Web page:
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Crude Oil Futures Settle Higher

Crude oil prices moved higher on Tuesday amid supply concerns and slightly easing worries about energy demand after the U.S. and China struck a conciliatory tone on trade talks.

OPEC-led production cuts, reports of drone attacks on Saudi pumping stations and concerns about likely disruption in crude supply following the tanker attacks in the Middle East over the weekend contributed as well to oil's uptick.

Saudi Arabia today reported "armed drones" attacked two pumping stations in the kingdom, underscoring rising tensions in the Middle East.

The attack comes a day after two of Saudi Arabia's oil tankers were sabotaged off the coast of the United Arab Emirates.

West Texas Intermediate Crude oil futures for June ended up $0.74, or 1.2%, at $61.78 a barrel, after climbing to a high of $62.11 intraday.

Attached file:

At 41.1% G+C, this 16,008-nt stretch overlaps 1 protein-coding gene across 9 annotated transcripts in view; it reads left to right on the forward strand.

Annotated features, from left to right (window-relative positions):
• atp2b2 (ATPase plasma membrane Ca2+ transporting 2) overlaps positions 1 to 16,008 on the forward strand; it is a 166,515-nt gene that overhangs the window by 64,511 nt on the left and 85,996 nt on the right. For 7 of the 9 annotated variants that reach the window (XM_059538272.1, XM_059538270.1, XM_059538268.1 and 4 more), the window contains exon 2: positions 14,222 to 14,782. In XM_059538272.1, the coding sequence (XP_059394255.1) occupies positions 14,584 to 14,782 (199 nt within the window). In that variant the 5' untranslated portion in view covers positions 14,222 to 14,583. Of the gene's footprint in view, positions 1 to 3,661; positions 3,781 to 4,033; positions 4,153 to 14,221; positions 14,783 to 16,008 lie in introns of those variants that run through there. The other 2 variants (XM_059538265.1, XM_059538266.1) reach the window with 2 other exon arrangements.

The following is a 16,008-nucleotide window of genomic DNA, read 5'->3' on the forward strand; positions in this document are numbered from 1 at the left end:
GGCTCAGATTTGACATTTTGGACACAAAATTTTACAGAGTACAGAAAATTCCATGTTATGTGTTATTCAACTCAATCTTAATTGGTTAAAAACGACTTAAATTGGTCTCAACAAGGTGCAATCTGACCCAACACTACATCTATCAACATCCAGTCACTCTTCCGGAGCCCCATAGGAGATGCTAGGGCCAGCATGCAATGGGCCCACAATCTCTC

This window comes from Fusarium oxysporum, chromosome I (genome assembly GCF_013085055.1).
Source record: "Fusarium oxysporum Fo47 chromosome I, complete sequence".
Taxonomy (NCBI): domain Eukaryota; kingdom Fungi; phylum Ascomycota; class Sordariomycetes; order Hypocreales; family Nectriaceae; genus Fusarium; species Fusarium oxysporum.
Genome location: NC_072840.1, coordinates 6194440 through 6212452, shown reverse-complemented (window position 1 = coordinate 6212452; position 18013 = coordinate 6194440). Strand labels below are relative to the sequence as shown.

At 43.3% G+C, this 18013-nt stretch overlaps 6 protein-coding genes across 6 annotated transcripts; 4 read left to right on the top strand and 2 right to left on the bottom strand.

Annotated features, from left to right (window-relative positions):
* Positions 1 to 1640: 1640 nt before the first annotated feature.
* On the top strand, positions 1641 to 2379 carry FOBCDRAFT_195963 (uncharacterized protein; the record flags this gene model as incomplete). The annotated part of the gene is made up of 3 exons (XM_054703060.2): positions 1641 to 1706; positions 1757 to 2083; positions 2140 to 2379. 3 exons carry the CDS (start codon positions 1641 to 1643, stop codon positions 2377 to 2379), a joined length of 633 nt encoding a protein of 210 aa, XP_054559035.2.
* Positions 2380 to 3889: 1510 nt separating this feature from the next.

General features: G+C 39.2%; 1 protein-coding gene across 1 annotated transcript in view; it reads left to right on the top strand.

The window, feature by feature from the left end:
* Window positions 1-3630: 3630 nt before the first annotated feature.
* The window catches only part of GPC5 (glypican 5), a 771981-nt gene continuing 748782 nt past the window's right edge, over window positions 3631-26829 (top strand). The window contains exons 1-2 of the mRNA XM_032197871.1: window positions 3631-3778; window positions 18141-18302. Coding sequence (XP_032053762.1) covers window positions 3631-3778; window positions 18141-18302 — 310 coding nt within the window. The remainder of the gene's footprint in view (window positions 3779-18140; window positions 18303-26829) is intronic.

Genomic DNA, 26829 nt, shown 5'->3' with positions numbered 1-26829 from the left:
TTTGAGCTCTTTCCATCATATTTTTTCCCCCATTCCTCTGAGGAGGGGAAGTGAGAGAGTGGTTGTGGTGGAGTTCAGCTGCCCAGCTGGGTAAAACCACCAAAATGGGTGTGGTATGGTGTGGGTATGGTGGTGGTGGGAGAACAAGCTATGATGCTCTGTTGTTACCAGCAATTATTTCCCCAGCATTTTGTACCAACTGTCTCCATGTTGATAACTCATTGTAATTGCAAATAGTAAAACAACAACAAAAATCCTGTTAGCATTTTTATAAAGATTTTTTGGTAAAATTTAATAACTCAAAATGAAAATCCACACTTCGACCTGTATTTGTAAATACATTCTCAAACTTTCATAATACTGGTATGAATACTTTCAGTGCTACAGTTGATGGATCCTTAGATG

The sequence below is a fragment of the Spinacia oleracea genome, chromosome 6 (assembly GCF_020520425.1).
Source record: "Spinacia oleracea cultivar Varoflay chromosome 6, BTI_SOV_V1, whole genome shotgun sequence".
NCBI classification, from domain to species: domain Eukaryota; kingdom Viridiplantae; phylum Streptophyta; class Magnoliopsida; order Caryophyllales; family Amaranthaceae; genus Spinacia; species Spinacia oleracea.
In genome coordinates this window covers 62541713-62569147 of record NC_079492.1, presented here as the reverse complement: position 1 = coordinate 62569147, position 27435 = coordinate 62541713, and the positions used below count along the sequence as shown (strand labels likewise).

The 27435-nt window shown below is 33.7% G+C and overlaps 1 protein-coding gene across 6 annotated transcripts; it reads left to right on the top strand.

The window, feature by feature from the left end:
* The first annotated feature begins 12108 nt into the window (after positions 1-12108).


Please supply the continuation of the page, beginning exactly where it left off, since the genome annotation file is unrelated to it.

On Monday, WTI crude oil futures for June ended down $0.62, or about 1%, at $61.04 a barrel, after rising to a high of $63.33 earlier in the session.

Despite China's retaliatory tariffs on U.S. goods, worries about trade conflict have eased a bit today amid signs the U.S. and China are likely to get closer to achieving a trade deal.

U.S. President Donald Trump today indicated that he would be meeting with Chinese President Xi Jinping at the G20 Summit in Japan late next month.

"We have a very good relationship. Maybe something will happen," Trump said. "But we're going to be meeting, as you know, at the G20 in Japan. And that will be, I think, probably, a very fruitful meeting."

Meanwhile, a U.S. official said Iran was the likely culprit after four commercial vessels, including two Saudi oil tankers, were sabotaged on Sunday near Fujairah.

"We need to do a thorough investigation to understand what happened, why it happened, and then come up with reasonable responses short of war," John Abizaid, U.S. ambassador to Saudi Arabia told reporters in the Saudi capital Riyadh in remarks published on Tuesday.

Markets are looking ahead to the weekly inventory data. The American Petroleum Institute is scheduled to come up with its weekly oil report later today, while the Energy Information Administration's inventory report is due Wednesday morning.

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